In this two-part series, we endeavor to help our readers understand the law of making graffiti in New York, as well as the usual charges that lie in criminal cases involving graffiti making. While some may view graffiti and “tagging” as a form of art, the New York City Police Department and local District Attorneys beg to differ. With Vandalism Squads and anti-graffiti initiatives in place, law enforcement’s message is clear: tolerance for graffiti making is low and it will not go unpunished. In this blog we discuss the charges commonly found in graffiti cases, most of which involve allegations of “tagging” or painting on public or the private property.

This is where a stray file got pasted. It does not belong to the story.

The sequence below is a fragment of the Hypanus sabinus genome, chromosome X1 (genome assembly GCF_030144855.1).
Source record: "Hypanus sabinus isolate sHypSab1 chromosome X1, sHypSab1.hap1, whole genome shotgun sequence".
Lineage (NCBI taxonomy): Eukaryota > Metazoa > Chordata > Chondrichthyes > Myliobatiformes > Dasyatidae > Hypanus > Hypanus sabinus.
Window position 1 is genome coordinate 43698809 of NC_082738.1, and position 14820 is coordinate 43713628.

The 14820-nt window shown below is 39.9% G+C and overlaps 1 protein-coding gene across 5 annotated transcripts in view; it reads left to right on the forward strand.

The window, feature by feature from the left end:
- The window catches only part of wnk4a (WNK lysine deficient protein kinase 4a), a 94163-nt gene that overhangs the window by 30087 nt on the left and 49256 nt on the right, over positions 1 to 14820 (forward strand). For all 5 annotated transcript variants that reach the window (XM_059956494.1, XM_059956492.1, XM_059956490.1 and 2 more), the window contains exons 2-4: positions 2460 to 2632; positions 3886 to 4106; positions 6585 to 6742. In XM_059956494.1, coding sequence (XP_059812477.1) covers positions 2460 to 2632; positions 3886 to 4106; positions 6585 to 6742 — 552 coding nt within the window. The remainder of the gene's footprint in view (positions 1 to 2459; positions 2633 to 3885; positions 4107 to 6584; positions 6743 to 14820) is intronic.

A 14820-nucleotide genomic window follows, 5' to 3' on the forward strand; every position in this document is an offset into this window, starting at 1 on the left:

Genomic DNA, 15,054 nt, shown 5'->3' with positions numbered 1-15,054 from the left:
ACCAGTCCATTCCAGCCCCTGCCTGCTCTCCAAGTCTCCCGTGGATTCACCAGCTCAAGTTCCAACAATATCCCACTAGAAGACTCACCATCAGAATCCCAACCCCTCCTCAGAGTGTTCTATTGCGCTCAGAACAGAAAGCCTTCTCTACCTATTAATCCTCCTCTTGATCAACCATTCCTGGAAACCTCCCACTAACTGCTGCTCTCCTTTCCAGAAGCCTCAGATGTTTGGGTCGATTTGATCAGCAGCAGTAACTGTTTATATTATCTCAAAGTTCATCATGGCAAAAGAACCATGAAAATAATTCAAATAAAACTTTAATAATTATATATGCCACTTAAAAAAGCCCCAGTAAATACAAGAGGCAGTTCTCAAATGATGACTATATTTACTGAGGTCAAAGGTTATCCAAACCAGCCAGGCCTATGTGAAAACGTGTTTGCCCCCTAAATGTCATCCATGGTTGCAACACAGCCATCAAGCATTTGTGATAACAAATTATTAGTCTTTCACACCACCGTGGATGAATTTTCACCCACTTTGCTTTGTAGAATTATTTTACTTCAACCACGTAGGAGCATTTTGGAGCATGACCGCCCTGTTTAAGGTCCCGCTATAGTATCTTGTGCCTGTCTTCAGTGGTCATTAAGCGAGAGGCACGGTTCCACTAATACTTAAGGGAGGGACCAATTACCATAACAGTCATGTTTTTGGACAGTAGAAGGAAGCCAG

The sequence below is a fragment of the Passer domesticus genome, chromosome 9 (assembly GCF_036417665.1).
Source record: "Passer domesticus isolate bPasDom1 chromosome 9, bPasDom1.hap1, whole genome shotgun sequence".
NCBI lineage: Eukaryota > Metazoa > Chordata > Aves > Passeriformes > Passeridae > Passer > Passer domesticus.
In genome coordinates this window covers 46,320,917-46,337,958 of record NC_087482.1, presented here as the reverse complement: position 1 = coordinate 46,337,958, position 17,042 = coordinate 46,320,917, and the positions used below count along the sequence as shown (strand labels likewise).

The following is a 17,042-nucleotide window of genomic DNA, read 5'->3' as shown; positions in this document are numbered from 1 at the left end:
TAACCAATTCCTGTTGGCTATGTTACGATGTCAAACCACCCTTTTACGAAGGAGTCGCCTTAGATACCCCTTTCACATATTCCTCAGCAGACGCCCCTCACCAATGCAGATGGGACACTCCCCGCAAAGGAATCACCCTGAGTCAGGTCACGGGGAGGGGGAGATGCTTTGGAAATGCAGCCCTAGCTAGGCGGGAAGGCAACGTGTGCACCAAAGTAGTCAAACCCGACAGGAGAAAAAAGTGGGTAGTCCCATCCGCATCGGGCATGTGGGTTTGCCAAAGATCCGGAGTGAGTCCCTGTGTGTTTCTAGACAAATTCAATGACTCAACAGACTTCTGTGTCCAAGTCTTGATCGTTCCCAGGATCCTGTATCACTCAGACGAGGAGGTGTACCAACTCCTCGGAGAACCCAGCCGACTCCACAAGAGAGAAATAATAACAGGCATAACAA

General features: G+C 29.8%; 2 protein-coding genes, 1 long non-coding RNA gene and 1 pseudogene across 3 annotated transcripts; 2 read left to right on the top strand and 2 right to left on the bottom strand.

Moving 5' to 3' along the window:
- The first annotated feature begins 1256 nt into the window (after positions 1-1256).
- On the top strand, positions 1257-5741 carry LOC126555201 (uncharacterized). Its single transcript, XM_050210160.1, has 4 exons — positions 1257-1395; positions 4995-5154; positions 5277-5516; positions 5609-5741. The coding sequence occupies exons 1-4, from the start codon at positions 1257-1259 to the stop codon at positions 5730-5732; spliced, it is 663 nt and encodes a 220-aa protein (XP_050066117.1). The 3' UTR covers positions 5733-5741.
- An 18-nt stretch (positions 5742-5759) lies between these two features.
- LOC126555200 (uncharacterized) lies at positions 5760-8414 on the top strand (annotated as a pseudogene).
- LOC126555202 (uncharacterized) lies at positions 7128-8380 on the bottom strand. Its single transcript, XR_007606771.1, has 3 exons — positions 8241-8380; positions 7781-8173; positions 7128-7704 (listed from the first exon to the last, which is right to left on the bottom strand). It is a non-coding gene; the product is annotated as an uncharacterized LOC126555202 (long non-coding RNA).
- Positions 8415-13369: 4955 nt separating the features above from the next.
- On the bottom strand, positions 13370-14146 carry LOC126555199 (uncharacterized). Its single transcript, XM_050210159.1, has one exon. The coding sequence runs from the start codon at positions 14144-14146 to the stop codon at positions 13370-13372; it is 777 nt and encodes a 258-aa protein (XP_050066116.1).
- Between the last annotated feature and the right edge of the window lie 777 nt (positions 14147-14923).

Making graffiti on property without the owner’s permission to do so is a class “A” misdemeanor in New York State, punishable by up to one year in jail. In recent years, the City has stepped up it’s effort to combat graffiti writing and enforce this law, with the New York City Police Department going as far as creating an anti-graffiti task force and offering cash rewards for people who continually violate the graffiti statute.